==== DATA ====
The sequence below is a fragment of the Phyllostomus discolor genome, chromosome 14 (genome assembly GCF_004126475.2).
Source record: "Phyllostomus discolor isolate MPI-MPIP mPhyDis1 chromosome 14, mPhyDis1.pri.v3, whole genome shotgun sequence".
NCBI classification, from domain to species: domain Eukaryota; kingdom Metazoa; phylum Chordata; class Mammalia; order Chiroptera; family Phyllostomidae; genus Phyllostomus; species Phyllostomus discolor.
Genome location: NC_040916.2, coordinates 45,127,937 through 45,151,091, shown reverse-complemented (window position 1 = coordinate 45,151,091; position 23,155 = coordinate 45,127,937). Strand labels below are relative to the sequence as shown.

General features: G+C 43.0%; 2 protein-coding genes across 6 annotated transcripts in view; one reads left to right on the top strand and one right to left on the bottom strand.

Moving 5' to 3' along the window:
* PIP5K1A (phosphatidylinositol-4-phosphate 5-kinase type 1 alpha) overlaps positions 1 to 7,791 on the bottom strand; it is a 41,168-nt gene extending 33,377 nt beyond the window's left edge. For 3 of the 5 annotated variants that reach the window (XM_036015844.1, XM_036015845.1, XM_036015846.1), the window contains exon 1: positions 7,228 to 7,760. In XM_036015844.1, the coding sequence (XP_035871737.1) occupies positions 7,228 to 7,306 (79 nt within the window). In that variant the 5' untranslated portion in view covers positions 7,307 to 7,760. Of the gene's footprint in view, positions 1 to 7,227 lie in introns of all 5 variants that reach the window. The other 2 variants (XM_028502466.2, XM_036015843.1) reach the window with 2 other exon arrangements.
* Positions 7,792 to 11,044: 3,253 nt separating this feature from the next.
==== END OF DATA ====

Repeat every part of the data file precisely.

The sequence below is a fragment of the Phyllostomus discolor genome, chromosome 14 (genome assembly GCF_004126475.2).
Source record: "Phyllostomus discolor isolate MPI-MPIP mPhyDis1 chromosome 14, mPhyDis1.pri.v3, whole genome shotgun sequence".
NCBI classification, from domain to species: domain Eukaryota; kingdom Metazoa; phylum Chordata; class Mammalia; order Chiroptera; family Phyllostomidae; genus Phyllostomus; species Phyllostomus discolor.
Genome location: NC_040916.2, coordinates 45,127,937 through 45,151,091, shown reverse-complemented (window position 1 = coordinate 45,151,091; position 23,155 = coordinate 45,127,937). Strand labels below are relative to the sequence as shown.

General features: G+C 43.0%; 2 protein-coding genes across 6 annotated transcripts in view; one reads left to right on the top strand and one right to left on the bottom strand.

Moving 5' to 3' along the window:
* PIP5K1A (phosphatidylinositol-4-phosphate 5-kinase type 1 alpha) overlaps positions 1 to 7,791 on the bottom strand; it is a 41,168-nt gene extending 33,377 nt beyond the window's left edge. For 3 of the 5 annotated variants that reach the window (XM_036015844.1, XM_036015845.1, XM_036015846.1), the window contains exon 1: positions 7,228 to 7,760. In XM_036015844.1, the coding sequence (XP_035871737.1) occupies positions 7,228 to 7,306 (79 nt within the window). In that variant the 5' untranslated portion in view covers positions 7,307 to 7,760. Of the gene's footprint in view, positions 1 to 7,227 lie in introns of all 5 variants that reach the window. The other 2 variants (XM_028502466.2, XM_036015843.1) reach the window with 2 other exon arrangements.
* Positions 7,792 to 11,044: 3,253 nt separating this feature from the next.